On the surface, sugar reduces collagen and elasticity in the skin and causes premature aging, wrinkles, and dull skin – not the healthy glow we’re all longing for.

Sugar alternatives

Rather than trying to fool our body with sugar alternatives and sweeteners, Dr. Lipman says to accustom your taste buds to foods that are less sweet.

 

Artificial sweeteners disrupt your microbiome, have neurotoxic properties, and trigger cravings, setting off a vicious cycle for those trying to avoid sweets. 

Think: Is a cookie or slice of cake really worth it?

Know the codes

Sugar gets sneaked into foods using a variety of codenames. 

 

Beyond the more obvious ones like cane sugar, brown sugar, beet sugar, date sugar, corn syrup, and grape sugar – here are a few more that may not yet be on your radar: 

  • Glucose
  • Sucrose
  • Maltose
  • Maltodextrin
  • Dextran
  • Dextrose
  • Sorbitol

“Intermittent fasting is a tool you can try if you’re struggling to lose weight or keep your blood sugars and insulin levels in healthy range. You can also use it proactively to maintain good health.” –Dr. Frank Lipman

What is intermittent fasting?

Intermittent fasting is a protocol of periodically waiting 12 or more hours between meals, typically between your last meal of one day and your first meal of the next. 

 

Instead of focusing on what you eat, this dietary practice helps you focus on when to eat so that you have more freedom to enjoy the foods you currently have in your diet. 

Where to start?

Dr. Frank Lipman suggests fasting for a 16 hour window, and eating for the other 8 hours of the day. It’s more flexible than you’d think – you can choose to skip dinner or breakfast, or neither!

Learn more about intermittent fasting

There’s a lot to know! See our more detailed post about 16:8 Intermittent Fasting Rules, which gets more into the health benefits of fasting for your body, what you can eat or drink while fasting, and specifics on intermittent fasting for women.

Healing your gut is very important to avoid Leaky Gut Syndrome and keeping a wide range of gut dysfunctions at bay. 

Eat your veggies!

The fastest way to heal your gut microbiome is to make sure you eat your vegetables (Merwe, 2020)! You hear it all the time, but eating vegetables that are full of fiber have more benefits than you think.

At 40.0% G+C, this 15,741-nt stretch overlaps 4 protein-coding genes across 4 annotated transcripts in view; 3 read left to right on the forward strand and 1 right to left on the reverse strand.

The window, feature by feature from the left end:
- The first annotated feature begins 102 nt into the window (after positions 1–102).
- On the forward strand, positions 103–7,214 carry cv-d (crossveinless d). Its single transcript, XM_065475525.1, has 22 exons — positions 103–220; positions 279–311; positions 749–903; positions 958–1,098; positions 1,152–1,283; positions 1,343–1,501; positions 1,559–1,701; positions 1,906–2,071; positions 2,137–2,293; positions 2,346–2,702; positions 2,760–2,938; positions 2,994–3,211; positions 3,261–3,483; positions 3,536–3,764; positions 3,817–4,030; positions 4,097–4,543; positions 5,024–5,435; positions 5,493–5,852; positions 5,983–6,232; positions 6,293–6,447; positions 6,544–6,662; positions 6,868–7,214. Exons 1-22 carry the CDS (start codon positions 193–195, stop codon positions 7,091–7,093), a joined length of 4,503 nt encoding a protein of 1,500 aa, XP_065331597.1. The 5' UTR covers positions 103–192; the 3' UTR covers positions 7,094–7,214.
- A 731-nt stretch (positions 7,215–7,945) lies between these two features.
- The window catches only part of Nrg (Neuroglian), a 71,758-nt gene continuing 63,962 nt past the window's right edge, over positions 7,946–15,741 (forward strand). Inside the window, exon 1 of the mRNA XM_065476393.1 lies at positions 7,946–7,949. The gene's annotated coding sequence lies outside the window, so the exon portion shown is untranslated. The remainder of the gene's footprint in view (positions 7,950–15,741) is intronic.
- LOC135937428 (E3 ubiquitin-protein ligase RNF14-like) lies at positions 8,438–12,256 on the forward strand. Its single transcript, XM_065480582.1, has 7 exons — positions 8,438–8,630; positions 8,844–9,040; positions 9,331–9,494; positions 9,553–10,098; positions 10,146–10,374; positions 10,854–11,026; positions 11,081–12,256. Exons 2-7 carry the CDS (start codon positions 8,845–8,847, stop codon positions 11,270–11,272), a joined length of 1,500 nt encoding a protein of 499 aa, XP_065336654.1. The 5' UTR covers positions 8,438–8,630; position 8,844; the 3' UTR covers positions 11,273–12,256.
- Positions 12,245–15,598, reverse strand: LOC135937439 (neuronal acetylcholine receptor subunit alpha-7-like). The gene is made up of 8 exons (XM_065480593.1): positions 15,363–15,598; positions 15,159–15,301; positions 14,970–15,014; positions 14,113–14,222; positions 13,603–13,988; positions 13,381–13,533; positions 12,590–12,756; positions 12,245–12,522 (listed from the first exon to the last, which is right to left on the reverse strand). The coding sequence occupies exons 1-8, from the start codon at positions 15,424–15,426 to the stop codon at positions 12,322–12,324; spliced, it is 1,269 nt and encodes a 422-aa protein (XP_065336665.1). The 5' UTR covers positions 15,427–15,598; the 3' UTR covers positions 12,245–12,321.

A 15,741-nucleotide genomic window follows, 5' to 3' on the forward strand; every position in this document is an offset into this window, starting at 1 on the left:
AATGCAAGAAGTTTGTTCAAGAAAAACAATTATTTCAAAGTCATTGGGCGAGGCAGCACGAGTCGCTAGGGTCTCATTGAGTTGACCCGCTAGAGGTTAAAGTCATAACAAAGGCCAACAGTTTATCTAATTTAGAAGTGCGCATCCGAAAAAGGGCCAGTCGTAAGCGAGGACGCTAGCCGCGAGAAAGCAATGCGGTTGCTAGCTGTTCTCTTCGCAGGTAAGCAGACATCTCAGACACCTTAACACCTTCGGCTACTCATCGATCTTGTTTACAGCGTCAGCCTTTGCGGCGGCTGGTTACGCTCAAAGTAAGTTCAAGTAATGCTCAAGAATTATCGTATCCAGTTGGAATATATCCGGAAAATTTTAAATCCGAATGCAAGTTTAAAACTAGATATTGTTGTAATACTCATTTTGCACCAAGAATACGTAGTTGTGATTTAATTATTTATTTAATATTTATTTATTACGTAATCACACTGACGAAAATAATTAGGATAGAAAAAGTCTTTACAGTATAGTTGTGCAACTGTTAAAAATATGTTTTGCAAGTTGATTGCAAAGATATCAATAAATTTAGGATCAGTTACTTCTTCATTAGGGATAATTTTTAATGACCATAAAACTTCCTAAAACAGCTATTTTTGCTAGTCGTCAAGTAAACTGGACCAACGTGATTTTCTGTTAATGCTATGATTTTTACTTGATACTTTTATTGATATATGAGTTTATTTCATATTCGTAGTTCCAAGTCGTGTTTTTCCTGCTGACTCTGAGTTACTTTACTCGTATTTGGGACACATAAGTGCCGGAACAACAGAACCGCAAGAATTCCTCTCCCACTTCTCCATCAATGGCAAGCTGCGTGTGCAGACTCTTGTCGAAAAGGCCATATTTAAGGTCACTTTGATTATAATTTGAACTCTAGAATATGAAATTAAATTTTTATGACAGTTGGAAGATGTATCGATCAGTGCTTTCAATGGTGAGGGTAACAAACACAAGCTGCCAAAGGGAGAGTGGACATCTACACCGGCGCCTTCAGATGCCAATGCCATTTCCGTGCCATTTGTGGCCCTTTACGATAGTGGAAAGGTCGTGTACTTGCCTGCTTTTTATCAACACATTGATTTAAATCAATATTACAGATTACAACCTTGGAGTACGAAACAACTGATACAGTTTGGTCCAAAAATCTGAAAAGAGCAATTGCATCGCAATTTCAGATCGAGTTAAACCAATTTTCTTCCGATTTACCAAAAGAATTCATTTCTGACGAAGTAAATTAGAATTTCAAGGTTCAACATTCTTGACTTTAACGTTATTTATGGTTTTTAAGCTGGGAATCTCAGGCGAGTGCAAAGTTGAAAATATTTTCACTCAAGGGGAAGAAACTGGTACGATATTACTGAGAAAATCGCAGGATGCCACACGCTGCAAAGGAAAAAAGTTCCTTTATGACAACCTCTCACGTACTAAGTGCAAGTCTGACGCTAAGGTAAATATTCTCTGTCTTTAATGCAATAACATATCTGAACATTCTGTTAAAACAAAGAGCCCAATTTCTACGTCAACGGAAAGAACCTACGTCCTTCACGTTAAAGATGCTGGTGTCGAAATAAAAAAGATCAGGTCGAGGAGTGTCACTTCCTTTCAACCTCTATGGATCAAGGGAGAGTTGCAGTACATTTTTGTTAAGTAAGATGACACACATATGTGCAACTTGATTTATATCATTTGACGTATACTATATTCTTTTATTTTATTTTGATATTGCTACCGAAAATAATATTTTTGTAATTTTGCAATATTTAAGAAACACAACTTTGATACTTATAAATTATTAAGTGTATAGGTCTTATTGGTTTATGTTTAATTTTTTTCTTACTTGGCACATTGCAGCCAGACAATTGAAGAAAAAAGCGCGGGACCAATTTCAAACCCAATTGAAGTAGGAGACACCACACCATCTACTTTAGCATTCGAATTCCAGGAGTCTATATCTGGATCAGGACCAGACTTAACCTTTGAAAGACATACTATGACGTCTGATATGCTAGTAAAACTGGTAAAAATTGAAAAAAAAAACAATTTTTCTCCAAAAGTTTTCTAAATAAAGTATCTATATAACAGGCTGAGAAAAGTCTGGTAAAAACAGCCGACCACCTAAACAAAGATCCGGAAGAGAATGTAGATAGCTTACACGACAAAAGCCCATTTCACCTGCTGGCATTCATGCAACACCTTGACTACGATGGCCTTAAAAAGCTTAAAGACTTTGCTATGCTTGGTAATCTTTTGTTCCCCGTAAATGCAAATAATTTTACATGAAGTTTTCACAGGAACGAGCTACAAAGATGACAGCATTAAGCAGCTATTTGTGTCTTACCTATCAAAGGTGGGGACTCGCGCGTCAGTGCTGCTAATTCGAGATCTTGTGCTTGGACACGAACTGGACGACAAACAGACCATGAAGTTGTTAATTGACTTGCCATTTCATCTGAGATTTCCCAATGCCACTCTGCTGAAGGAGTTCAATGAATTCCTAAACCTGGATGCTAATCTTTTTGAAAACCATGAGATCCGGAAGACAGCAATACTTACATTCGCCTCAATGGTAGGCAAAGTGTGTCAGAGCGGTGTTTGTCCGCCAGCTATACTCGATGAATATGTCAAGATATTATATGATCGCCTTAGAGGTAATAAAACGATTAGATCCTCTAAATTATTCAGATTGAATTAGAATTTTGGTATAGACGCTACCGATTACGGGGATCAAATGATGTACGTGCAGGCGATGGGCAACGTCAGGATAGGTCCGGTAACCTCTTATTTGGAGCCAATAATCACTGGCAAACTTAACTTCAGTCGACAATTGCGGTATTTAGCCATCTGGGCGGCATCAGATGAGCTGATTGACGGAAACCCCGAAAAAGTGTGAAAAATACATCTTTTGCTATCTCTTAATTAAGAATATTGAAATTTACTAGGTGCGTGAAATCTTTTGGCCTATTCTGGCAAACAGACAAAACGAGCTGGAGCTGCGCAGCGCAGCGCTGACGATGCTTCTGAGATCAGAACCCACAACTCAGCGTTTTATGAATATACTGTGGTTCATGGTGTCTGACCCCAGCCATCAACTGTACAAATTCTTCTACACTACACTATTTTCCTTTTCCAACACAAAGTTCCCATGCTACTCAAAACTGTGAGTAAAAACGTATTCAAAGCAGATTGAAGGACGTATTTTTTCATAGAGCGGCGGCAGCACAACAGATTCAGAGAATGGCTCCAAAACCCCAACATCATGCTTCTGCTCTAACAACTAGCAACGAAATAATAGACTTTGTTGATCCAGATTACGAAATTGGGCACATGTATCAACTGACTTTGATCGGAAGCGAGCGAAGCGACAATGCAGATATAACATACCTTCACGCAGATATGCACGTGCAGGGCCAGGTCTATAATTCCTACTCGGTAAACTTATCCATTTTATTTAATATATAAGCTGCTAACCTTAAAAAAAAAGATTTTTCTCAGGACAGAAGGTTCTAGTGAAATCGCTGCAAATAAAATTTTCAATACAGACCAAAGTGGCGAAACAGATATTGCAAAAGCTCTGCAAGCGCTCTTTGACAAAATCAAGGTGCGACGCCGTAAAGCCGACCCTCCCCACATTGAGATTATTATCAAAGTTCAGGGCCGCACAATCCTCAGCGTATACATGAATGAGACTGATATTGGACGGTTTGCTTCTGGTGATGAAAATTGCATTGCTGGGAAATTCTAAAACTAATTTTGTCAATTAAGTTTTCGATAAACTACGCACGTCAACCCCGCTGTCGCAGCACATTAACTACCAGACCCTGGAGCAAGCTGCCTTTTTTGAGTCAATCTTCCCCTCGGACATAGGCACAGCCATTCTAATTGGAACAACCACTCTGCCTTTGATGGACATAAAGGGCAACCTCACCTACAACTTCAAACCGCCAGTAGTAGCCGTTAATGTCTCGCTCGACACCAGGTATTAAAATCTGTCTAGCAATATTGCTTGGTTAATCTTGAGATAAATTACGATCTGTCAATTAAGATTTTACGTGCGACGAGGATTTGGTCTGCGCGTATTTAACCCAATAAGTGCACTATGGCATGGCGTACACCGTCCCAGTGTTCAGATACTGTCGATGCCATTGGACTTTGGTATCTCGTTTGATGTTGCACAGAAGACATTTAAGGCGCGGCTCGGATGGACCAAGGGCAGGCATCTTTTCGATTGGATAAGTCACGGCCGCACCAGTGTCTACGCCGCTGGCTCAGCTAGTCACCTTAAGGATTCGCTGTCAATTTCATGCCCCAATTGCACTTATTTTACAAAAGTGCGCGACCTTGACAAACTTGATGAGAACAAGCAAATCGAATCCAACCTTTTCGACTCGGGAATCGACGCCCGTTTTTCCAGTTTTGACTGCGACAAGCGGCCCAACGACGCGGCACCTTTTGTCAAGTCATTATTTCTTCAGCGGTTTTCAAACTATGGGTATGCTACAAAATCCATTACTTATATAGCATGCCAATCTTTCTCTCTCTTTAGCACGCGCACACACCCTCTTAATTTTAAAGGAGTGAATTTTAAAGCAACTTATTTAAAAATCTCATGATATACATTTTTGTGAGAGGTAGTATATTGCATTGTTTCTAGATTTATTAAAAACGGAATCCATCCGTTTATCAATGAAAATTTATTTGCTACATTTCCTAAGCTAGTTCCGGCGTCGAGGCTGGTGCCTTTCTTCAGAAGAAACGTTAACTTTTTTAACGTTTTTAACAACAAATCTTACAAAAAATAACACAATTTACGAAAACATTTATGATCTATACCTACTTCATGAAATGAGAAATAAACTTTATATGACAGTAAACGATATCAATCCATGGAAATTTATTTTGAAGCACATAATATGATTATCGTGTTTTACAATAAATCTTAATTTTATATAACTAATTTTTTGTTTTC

Leafy greens are consumed by the good bacteria in your gut, which cause them to outcompete the disease-causing bacteria.

Sleep consistency and quality

Go to sleep! It has been proven that people with inconsistent sleeping patterns carry the risk of disrupting their microbiome and are more prone to inflammatory diseases (Voigt et al., 2014). 

Avoid antibiotics

Antibiotics wipe out all bacteria in your gut including all the healthy and beneficial bacteria that you need to help you break down foods, absorb nutrients, manufacture hormones, and more.

Dr. Lipman’s 5 Rs to Heal the Gut

According to Dr. Frank Lipman, one of the best ways to heal your gut is by following the 5 Rs:

 

Remove the sources of irritation: The focus is on removing dietary toxins, foods that trigger sensitivities, and gastric irritants. 

 

Replace what your body may be lacking: Fiber, hydrochloric acid, and digestive enzymes. 

 

Reinoculate with beneficial bacteria to reestablish a healthy balance of microflora: Eat daily probiotics and fermented foods. 

 

Repair the gut lining with the good building blocks: Eat glutamine supplements, omega-3 fatty acids, a good multivitamin, bone broth, and eat a diverse whole foods diet. 

 

Relax: To keep your stress at bay.


Dr. Lipman spends a lot of time helping his patients solve gut problems. His book and mobile health program How To Be Well details many of the helpful health strategies he uses to help people heal their gut problems.

Approach snacking with this quick 3-step process:

 

1. Think: Do you need a snack?

The art of snacking mindfully starts with understanding whether you need to eat or not. Start by asking yourself if you are really hungry, or are you eating in place of something else, such as light boredom. 

 

2. Drink some water.

The next step is to have a glass of water to see if it will satisfy your hunger. Give it a couple of minutes for the water to impact your stomach to see if you still need something else. If you still feel as if you need a snack, find something healthy!

 

3. If you’re definitely snackish, go healthy!

Fuel yourself on nutrition! A great snack is a nutrition bar or an energy ball made with chocolate. Raw fruits and vegetables are always a good choice, and they’re refreshing. If you don’t want plain veggies or fruits, try pairing them with some hummus or nut butter.